KOREAN WAR VETERAN RON GILLOGLY signs copies of the book “Ice and Fire: The Personal Recollections of Hancock County Area Residents During the Korean War” at the Hancock Historical Museum. The book tells the stories of 44 local Korean War veterans, some living and some dead, and is available for purchase in the museum gift shop. (Photo by Kevin Bean)



“Most of them say that their stories are nothing special.”

But Joy Bennett knows that local Korean war veterans’ tales of combat in extreme temperatures, eating from rations in a hole in the ground, and bailing out of shot-down planes are nothing to be taken lightly.

Bennett, curator at the Hancock Historical Museum, and Ron Ammons recently completed the book “Ice and Fire: The Personal Recollections of Hancock County Area Residents During the Korean War.” In it, they tell the stories of 44 local Korean War veterans — some living and some dead — and show pictures of the men and women in uniform, aboard ships, atop mountains and inside malaria tents.

The youngest of these fighters were 17 years old in 1953, making most Korean veterans about 85 years old today. With shocking accuracy, these veterans recalled great details from their time of service — many of which surprised even their spouses and children.

“They never told me this,” many families told Ammons, who noted that many of the interviewees willingly recounted their most traumatic moments from the war. Maybe it’s because they are getting older and want to make sure future generations hear these stories. Or maybe it’s just that enough time has passed that the veterans have found some closure, he suspects.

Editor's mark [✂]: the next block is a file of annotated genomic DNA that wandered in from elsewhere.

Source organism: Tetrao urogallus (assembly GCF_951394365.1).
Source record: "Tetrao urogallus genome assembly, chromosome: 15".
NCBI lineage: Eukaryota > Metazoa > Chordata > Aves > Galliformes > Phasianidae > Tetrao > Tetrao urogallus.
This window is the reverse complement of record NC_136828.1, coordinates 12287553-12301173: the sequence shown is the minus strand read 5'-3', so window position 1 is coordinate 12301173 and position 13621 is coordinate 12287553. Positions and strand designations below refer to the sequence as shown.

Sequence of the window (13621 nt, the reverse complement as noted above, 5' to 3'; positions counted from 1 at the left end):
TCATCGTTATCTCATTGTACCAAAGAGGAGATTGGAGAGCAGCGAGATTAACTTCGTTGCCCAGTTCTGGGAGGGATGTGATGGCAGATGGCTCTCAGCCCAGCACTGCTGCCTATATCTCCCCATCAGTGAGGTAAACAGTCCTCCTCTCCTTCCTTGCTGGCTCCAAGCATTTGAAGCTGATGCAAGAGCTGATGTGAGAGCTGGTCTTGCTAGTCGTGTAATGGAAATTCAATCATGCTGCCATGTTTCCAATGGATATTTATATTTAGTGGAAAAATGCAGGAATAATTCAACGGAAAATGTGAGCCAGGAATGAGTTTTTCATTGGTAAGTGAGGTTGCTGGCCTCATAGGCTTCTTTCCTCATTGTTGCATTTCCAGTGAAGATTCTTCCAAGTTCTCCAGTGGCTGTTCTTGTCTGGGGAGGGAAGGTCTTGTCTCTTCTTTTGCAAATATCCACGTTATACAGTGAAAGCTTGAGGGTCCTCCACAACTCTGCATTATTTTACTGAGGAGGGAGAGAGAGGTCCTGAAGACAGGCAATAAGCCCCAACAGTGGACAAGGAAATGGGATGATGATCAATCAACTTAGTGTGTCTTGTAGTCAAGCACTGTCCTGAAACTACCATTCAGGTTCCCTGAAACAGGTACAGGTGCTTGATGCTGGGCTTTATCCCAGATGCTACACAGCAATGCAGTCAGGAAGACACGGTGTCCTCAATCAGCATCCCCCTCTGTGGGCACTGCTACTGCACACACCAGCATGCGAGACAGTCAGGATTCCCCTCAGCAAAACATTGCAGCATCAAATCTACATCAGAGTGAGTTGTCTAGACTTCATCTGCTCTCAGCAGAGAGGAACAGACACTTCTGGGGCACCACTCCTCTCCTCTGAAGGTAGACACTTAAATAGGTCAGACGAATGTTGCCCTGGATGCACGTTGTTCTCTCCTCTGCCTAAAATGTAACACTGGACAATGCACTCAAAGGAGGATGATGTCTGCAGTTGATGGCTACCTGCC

To celebrate the book launch, the veterans featured in its pages were invited to a book signing during the museum’s Veterans Day ceremony. Bennett said only two or three of the veterans did not come to the signing, and nearly 200 community members turned out.

“They were signing book after book after book,” Bennett recalled.

“It shows these people, they are remembered,” she added, noting that the Korean War is often referred to as the Forgotten War.

In 2004, Ammons and the historical museum published a similar book profiling local World War II veterans.

“Heroes by Necessity” profiled about 50 veterans, interviewed by Ammons over 20 years as a “hobby.”

“I just started collecting the interviews,” Ammons said, adding he never quite knew what would become of them. He brought them to the museum in the early 2000s, and worked by Paulette Weiser to compile the interviews and photos into a book.

After its publication, so many more WWII veterans came forward that a second edition, titled “More Heroes by Necessity,” was published about two years later.

All three of the books are available in the museum’s gift shop. “Ice and Fire” is priced at $25.

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